The biggest problem (with the game in general, honestly) is the UI which is… weak, to say the least. From the extremely awkward F9 to open the next set of orders to not being able to close it with a proper button, the UI has quite a few issues that transcend my comprehension. Picking the foods for the menu is oddly convoluted (then again, it was something CSD as a whole never managed to pull off properly) and a few logical inconsistencies with how some menus behave during gameplay just make the experience a bit odd. The holding station’s next order menu is the biggest issue for me and should either be displayed at all times or should work in a different manner. Having to press a button to open and the very same button to close in the middle of a harder level is just adding a level of stress that could be perfectly avoided. Re-binding is a fix that can be done but isn’t recommended and nearly all keyboard keys are used and re-binding to something more convenient can end up confusing some of the cooking processes during gameplay.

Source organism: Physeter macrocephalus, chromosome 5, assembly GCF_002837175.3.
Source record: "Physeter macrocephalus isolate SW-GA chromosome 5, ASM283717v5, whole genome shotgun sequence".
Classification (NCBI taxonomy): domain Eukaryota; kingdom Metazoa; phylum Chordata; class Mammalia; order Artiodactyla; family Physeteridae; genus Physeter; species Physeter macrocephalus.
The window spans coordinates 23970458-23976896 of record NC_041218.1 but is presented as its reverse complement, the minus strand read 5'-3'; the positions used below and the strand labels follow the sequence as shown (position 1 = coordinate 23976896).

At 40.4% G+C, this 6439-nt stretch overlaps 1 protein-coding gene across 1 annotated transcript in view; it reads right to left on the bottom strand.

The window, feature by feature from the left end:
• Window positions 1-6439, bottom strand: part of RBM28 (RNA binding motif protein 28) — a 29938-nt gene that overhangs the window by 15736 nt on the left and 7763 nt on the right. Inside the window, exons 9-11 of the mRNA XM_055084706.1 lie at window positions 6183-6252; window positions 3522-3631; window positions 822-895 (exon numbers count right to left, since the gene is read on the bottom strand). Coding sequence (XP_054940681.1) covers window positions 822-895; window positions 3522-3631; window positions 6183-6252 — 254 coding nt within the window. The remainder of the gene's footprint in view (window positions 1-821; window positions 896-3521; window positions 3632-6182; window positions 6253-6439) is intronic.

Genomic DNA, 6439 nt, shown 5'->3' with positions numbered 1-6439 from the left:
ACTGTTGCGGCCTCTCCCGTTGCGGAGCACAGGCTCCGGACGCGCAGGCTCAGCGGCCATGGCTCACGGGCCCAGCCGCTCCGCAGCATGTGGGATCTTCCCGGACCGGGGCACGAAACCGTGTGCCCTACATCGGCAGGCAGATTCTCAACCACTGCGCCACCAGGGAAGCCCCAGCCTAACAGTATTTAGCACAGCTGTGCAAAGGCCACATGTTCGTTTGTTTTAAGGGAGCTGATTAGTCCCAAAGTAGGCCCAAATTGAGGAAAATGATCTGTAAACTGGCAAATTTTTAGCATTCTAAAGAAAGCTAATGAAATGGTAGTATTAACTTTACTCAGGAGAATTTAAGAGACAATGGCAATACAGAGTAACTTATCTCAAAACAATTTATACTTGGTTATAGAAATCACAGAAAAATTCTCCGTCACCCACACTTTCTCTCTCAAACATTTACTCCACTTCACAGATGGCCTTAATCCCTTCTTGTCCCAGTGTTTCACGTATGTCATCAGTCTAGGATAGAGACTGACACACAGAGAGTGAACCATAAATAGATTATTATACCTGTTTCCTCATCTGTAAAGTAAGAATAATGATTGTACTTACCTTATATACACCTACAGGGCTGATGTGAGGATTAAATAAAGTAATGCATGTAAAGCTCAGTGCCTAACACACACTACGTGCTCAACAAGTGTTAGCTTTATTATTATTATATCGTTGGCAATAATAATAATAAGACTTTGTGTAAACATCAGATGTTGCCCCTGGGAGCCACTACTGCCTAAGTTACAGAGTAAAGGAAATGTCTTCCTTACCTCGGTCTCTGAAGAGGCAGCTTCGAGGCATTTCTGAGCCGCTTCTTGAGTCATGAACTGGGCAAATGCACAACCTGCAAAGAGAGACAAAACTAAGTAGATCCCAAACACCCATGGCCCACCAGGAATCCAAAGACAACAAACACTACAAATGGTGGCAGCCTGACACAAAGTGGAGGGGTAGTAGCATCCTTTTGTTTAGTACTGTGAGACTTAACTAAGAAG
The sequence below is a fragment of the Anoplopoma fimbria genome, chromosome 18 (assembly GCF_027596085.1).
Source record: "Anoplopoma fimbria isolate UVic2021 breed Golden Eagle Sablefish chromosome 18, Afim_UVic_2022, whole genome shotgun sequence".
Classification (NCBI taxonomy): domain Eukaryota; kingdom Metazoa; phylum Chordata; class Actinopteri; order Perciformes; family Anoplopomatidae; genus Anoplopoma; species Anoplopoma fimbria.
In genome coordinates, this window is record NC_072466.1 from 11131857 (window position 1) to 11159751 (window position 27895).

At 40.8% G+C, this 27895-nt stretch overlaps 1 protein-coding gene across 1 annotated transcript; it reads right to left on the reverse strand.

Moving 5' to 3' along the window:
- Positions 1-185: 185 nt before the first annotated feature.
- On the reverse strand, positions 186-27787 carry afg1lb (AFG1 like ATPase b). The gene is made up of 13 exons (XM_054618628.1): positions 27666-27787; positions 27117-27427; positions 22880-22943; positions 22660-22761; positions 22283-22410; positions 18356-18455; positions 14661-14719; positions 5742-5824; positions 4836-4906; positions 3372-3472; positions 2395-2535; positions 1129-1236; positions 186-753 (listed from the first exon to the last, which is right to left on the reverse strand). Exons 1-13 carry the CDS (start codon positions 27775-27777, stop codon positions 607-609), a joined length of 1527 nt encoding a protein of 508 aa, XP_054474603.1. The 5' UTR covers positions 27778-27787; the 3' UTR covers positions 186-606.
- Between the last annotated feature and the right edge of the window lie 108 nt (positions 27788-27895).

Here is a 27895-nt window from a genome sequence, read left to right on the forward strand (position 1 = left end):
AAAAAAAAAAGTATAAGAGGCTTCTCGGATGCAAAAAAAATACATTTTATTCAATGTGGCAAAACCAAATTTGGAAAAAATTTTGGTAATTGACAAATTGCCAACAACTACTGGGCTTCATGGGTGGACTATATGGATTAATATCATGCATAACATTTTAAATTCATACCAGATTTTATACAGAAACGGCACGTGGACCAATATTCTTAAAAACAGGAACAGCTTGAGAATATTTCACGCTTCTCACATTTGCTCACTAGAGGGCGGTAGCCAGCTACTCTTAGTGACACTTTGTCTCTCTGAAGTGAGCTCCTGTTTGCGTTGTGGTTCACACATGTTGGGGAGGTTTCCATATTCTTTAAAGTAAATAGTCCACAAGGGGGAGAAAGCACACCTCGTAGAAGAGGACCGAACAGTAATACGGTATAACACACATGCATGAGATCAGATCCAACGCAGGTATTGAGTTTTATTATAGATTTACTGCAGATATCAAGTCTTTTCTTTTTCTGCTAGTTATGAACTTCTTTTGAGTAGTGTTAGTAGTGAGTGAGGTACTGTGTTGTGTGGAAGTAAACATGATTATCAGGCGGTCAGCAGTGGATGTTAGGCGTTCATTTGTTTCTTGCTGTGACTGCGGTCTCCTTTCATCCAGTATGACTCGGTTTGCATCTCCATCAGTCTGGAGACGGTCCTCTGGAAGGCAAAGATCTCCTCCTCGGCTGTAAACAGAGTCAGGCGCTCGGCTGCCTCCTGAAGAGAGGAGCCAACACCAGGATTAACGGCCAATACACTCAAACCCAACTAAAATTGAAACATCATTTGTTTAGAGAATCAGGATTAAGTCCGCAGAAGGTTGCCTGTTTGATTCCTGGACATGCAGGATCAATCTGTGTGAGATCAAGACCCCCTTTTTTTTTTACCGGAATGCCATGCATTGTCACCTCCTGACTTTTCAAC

A fantastic game and a phenomenal(-ly worthy) entry to the CSD franchise, CSD3 is totally worth your investment this early in the EA period. Despite a few UI issues, the gameplay (with no bugs encountered at all!)and the content is already plentiful enough to justify a purchase, you’ll sink hours and hours like I did for sure and there’s no better way to spend them other than making delicious food for post-apocalyptic American citizens. By far one of the most polished Early Access experiences I ever had.

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February 2020